Since General Abacha took power, human rights abuses by the regime have increased, and have been met with escalating pro-democracy protests. The new regime removed previously elected national and state legislatures and civilian state governments and banned all political activity.
Shortly before the first anniversary of the June 12 election, Chief Abiola proclaimed himself president. He was promptly arrested and put on trial for treason. Hundreds of activists and opposition figures also have been arrested or harassed, and some have been mistreated in prison. Although some have been released after short periods of detention, most have not.
The military regime has also intensified repression of the Ogoni people in the oil-producing Niger delta area, who have been protesting for years against environmental destruction and loss of their lands. As many as 1,000 Ogonis were killed by the military in the second half of 1993. Prominent Ogoni leader Ken Saro-Wiwa and other leaders of the Ogoni movement were arrested in May, and are still being held. They may be subject to the death penalty for involvement in communal clashes.
The military has tried to portray the pro-democracy forces as simply ethnic compatriots and supporters of Abiola from the Yoruba-speaking southwest. But the campaign is in fact much wider, and includes Nigerians of all ethnic groups and religions. Most stress that their priority is support for the democratic process as such, not the political candidacy of one man.
The campaign thus includes not only political supporters of Chief Abiola, but also a range of human rights groups which have long been active in demanding electoral democracy and respect for civil rights. Although Abiola is a Muslim, both Catholic and Protestant church groups have made strong statements calling for the results of the June 1993 elections to be honored.
National organizations representing Nigeria's doctors, university teachers and staff, and students have all actively campaigned for the release of political prisoners and recognition of the election results.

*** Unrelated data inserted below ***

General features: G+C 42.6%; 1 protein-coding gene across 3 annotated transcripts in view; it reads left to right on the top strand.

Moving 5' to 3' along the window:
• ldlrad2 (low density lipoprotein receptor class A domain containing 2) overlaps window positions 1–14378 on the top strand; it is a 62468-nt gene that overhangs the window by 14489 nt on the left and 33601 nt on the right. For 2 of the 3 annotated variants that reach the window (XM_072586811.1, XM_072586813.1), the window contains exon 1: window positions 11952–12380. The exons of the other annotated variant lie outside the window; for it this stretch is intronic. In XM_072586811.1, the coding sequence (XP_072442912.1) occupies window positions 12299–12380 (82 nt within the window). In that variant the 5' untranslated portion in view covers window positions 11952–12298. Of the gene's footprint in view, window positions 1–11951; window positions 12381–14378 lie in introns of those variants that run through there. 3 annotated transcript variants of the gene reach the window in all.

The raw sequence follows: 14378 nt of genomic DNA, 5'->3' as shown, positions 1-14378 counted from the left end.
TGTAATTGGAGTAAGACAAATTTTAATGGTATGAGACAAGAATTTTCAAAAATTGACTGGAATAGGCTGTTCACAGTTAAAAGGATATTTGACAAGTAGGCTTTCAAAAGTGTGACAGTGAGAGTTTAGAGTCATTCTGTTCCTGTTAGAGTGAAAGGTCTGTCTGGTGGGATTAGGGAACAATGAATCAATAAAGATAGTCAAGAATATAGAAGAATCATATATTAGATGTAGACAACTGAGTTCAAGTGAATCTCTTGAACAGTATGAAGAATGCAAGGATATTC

Political opponents of the regime, including many elected officials whom the military had dismissed from their posts, came together in May this year in the National Democratic Coalition. The Campaign for Democracy, which spearheaded the demonstrations leading to Babangidas resignation last year, is the largest coalition of independent pro-democracy groups.
Dozens of smaller groups operate both inside Nigeria and among the large Nigerian expatriate population in the United States and Europe. While there are many organizational and political differences among them, there is virtually universal agreement on the demands that the military step down and that the election results be recognized.
On July 4, 1994, the National Union of Petroleum and Gas Workers (NUPENG) went out on strike, including among their key demands a hand-over of government to the civilian winner of the June 1993 election. Oil accounts for over 80% of Nigeria's export earnings, and the strike was extremely effective for two months. NUPENG's white-collar counterpart, the Petroleum and Natural Gas Senior Staff Association, joined the strike, along with a number of unions associated with the national Nigerian Labor Congress.
The military eventually broke the strike, arresting key officials such as Frank Kokori, NUPENG's general secretary, and suspending the leadership of the two oil unions and the Nigerian Labor Congress. Most workers returned to their jobs, but discontent remains high.
In September government harassment of the press reached new levels when three leading newspapers, the Guardian, the Concord, and the Punch, were banned for six months, leaving over 1,500 media workers unemployed. All three had published critical news and opinion, and had been closed down on earlier occasions. But the new degree even mandated sealing of the premises, making it impossible to continue even minimal operations.
Weak International Response
Since the annulment of the June 1993 election, the United States has been critical of Nigeria's military regime. It has banned military aid, imposed visa limitations on regime officials, and restricted non-humanitarian aid to Nigeria. The United States thus has a better record than some European countries, such as the United Kingdom and Germany, which have even continued some arms sales to Nigeria.